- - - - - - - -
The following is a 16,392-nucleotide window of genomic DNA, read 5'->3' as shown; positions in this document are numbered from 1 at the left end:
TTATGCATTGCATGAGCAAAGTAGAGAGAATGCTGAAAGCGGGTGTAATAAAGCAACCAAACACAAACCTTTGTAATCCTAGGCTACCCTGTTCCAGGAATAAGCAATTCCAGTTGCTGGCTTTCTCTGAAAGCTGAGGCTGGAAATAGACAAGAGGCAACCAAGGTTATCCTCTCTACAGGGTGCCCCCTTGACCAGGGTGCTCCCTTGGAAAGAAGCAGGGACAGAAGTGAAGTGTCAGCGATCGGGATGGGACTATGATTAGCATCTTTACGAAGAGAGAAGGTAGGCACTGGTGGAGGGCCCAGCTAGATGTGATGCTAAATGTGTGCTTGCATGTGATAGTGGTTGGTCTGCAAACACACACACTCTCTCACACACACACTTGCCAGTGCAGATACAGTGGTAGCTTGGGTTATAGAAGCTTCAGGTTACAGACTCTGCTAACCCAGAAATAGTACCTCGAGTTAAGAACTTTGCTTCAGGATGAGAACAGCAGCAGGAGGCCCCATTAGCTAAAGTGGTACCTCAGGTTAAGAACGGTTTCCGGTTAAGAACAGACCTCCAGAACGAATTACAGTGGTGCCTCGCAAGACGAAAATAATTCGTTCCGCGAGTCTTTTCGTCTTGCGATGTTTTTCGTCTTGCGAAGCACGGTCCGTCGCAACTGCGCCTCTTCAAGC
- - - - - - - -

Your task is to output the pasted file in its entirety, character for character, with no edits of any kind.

The following is a 16,392-nucleotide window of genomic DNA, read 5'->3' as shown; positions in this document are numbered from 1 at the left end:
TTATGCATTGCATGAGCAAAGTAGAGAGAATGCTGAAAGCGGGTGTAATAAAGCAACCAAACACAAACCTTTGTAATCCTAGGCTACCCTGTTCCAGGAATAAGCAATTCCAGTTGCTGGCTTTCTCTGAAAGCTGAGGCTGGAAATAGACAAGAGGCAACCAAGGTTATCCTCTCTACAGGGTGCCCCCTTGACCAGGGTGCTCCCTTGGAAAGAAGCAGGGACAGAAGTGAAGTGTCAGCGATCGGGATGGGACTATGATTAGCATCTTTACGAAGAGAGAAGGTAGGCACTGGTGGAGGGCCCAGCTAGATGTGATGCTAAATGTGTGCTTGCATGTGATAGTGGTTGGTCTGCAAACACACACACTCTCTCACACACACACTTGCCAGTGCAGATACAGTGGTAGCTTGGGTTATAGAAGCTTCAGGTTACAGACTCTGCTAACCCAGAAATAGTACCTCGAGTTAAGAACTTTGCTTCAGGATGAGAACAGCAGCAGGAGGCCCCATTAGCTAAAGTGGTACCTCAGGTTAAGAACGGTTTCCGGTTAAGAACAGACCTCCAGAACGAATTACAGTGGTGCCTCGCAAGACGAAAATAATTCGTTCCGCGAGTCTTTTCGTCTTGCGATGTTTTTCGTCTTGCGAAGCACGGTCCGTCGCAACTGCGCCTCTTCAAGC